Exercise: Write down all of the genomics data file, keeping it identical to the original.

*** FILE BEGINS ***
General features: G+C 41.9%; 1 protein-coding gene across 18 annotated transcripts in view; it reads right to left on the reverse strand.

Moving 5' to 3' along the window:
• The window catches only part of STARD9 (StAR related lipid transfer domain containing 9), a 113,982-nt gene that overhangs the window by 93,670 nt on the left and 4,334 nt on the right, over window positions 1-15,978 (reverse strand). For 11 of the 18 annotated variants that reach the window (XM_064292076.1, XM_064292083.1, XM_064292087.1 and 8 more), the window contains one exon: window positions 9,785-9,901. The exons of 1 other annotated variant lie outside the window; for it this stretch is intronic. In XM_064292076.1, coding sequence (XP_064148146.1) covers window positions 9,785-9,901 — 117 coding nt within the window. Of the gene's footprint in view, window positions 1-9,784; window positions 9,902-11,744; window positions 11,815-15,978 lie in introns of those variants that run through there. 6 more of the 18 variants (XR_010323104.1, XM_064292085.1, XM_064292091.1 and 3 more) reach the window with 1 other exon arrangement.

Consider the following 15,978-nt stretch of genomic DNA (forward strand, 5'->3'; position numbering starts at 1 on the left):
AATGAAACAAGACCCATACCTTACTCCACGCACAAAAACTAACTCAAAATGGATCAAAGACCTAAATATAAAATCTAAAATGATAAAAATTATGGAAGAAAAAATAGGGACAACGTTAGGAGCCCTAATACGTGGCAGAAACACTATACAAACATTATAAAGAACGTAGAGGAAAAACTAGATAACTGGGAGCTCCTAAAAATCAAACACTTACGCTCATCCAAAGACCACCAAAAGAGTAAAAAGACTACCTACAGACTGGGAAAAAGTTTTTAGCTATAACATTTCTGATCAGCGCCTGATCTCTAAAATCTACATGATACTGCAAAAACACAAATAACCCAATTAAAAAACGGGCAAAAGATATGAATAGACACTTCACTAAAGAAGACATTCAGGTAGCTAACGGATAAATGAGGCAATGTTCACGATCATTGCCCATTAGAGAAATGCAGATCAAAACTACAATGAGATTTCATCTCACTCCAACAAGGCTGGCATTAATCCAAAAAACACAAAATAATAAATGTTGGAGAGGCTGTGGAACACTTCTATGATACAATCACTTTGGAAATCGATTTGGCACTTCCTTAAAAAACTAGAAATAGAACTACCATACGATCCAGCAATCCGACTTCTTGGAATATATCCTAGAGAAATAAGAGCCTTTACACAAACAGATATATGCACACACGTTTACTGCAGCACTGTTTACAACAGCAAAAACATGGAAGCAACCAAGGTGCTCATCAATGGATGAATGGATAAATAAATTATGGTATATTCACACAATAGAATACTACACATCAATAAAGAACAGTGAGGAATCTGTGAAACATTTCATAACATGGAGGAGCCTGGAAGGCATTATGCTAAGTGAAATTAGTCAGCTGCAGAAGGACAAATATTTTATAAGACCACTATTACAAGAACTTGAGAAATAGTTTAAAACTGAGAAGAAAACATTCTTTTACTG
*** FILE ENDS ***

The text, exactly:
General features: G+C 41.9%; 1 protein-coding gene across 18 annotated transcripts in view; it reads right to left on the reverse strand.

Moving 5' to 3' along the window:
• The window catches only part of STARD9 (StAR related lipid transfer domain containing 9), a 113,982-nt gene that overhangs the window by 93,670 nt on the left and 4,334 nt on the right, over window positions 1-15,978 (reverse strand). For 11 of the 18 annotated variants that reach the window (XM_064292076.1, XM_064292083.1, XM_064292087.1 and 8 more), the window contains one exon: window positions 9,785-9,901. The exons of 1 other annotated variant lie outside the window; for it this stretch is intronic. In XM_064292076.1, coding sequence (XP_064148146.1) covers window positions 9,785-9,901 — 117 coding nt within the window. Of the gene's footprint in view, window positions 1-9,784; window positions 9,902-11,744; window positions 11,815-15,978 lie in introns of those variants that run through there. 6 more of the 18 variants (XR_010323104.1, XM_064292085.1, XM_064292091.1 and 3 more) reach the window with 1 other exon arrangement.

Consider the following 15,978-nt stretch of genomic DNA (forward strand, 5'->3'; position numbering starts at 1 on the left):
AATGAAACAAGACCCATACCTTACTCCACGCACAAAAACTAACTCAAAATGGATCAAAGACCTAAATATAAAATCTAAAATGATAAAAATTATGGAAGAAAAAATAGGGACAACGTTAGGAGCCCTAATACGTGGCAGAAACACTATACAAACATTATAAAGAACGTAGAGGAAAAACTAGATAACTGGGAGCTCCTAAAAATCAAACACTTACGCTCATCCAAAGACCACCAAAAGAGTAAAAAGACTACCTACAGACTGGGAAAAAGTTTTTAGCTATAACATTTCTGATCAGCGCCTGATCTCTAAAATCTACATGATACTGCAAAAACACAAATAACCCAATTAAAAAACGGGCAAAAGATATGAATAGACACTTCACTAAAGAAGACATTCAGGTAGCTAACGGATAAATGAGGCAATGTTCACGATCATTGCCCATTAGAGAAATGCAGATCAAAACTACAATGAGATTTCATCTCACTCCAACAAGGCTGGCATTAATCCAAAAAACACAAAATAATAAATGTTGGAGAGGCTGTGGAACACTTCTATGATACAATCACTTTGGAAATCGATTTGGCACTTCCTTAAAAAACTAGAAATAGAACTACCATACGATCCAGCAATCCGACTTCTTGGAATATATCCTAGAGAAATAAGAGCCTTTACACAAACAGATATATGCACACACGTTTACTGCAGCACTGTTTACAACAGCAAAAACATGGAAGCAACCAAGGTGCTCATCAATGGATGAATGGATAAATAAATTATGGTATATTCACACAATAGAATACTACACATCAATAAAGAACAGTGAGGAATCTGTGAAACATTTCATAACATGGAGGAGCCTGGAAGGCATTATGCTAAGTGAAATTAGTCAGCTGCAGAAGGACAAATATTTTATAAGACCACTATTACAAGAACTTGAGAAATAGTTTAAAACTGAGAAGAAAACATTCTTTTACTG